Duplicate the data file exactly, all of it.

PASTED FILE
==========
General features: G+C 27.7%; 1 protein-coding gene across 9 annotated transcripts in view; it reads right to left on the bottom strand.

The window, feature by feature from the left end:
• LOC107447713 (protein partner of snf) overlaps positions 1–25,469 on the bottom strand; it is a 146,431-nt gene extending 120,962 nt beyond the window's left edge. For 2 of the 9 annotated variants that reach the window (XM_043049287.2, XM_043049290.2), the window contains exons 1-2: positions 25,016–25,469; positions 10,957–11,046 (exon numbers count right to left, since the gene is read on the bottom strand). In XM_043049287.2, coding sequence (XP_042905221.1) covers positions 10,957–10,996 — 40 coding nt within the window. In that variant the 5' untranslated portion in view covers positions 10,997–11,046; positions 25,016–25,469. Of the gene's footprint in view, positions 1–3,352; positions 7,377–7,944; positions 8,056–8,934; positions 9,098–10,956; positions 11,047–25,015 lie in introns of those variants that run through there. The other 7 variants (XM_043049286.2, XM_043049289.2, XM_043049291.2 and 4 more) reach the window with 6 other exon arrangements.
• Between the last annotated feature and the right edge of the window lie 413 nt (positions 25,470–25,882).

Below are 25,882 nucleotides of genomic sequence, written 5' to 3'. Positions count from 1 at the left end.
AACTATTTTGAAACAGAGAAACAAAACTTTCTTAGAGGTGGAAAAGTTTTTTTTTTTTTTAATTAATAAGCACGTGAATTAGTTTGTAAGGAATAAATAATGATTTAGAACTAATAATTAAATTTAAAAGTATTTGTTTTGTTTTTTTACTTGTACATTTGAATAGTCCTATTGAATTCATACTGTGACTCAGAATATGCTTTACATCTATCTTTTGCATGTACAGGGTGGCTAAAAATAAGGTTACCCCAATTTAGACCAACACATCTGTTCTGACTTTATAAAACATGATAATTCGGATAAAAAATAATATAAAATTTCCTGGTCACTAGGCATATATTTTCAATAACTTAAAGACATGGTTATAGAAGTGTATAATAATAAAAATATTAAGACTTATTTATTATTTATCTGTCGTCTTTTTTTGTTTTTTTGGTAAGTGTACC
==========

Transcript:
General features: G+C 27.7%; 1 protein-coding gene across 9 annotated transcripts in view; it reads right to left on the bottom strand.

The window, feature by feature from the left end:
• LOC107447713 (protein partner of snf) overlaps positions 1–25,469 on the bottom strand; it is a 146,431-nt gene extending 120,962 nt beyond the window's left edge. For 2 of the 9 annotated variants that reach the window (XM_043049287.2, XM_043049290.2), the window contains exons 1-2: positions 25,016–25,469; positions 10,957–11,046 (exon numbers count right to left, since the gene is read on the bottom strand). In XM_043049287.2, coding sequence (XP_042905221.1) covers positions 10,957–10,996 — 40 coding nt within the window. In that variant the 5' untranslated portion in view covers positions 10,997–11,046; positions 25,016–25,469. Of the gene's footprint in view, positions 1–3,352; positions 7,377–7,944; positions 8,056–8,934; positions 9,098–10,956; positions 11,047–25,015 lie in introns of those variants that run through there. The other 7 variants (XM_043049286.2, XM_043049289.2, XM_043049291.2 and 4 more) reach the window with 6 other exon arrangements.
• Between the last annotated feature and the right edge of the window lie 413 nt (positions 25,470–25,882).

Below are 25,882 nucleotides of genomic sequence, written 5' to 3'. Positions count from 1 at the left end.
AACTATTTTGAAACAGAGAAACAAAACTTTCTTAGAGGTGGAAAAGTTTTTTTTTTTTTTAATTAATAAGCACGTGAATTAGTTTGTAAGGAATAAATAATGATTTAGAACTAATAATTAAATTTAAAAGTATTTGTTTTGTTTTTTTACTTGTACATTTGAATAGTCCTATTGAATTCATACTGTGACTCAGAATATGCTTTACATCTATCTTTTGCATGTACAGGGTGGCTAAAAATAAGGTTACCCCAATTTAGACCAACACATCTGTTCTGACTTTATAAAACATGATAATTCGGATAAAAAATAATATAAAATTTCCTGGTCACTAGGCATATATTTTCAATAACTTAAAGACATGGTTATAGAAGTGTATAATAATAAAAATATTAAGACTTATTTATTATTTATCTGTCGTCTTTTTTTGTTTTTTTGGTAAGTGTACC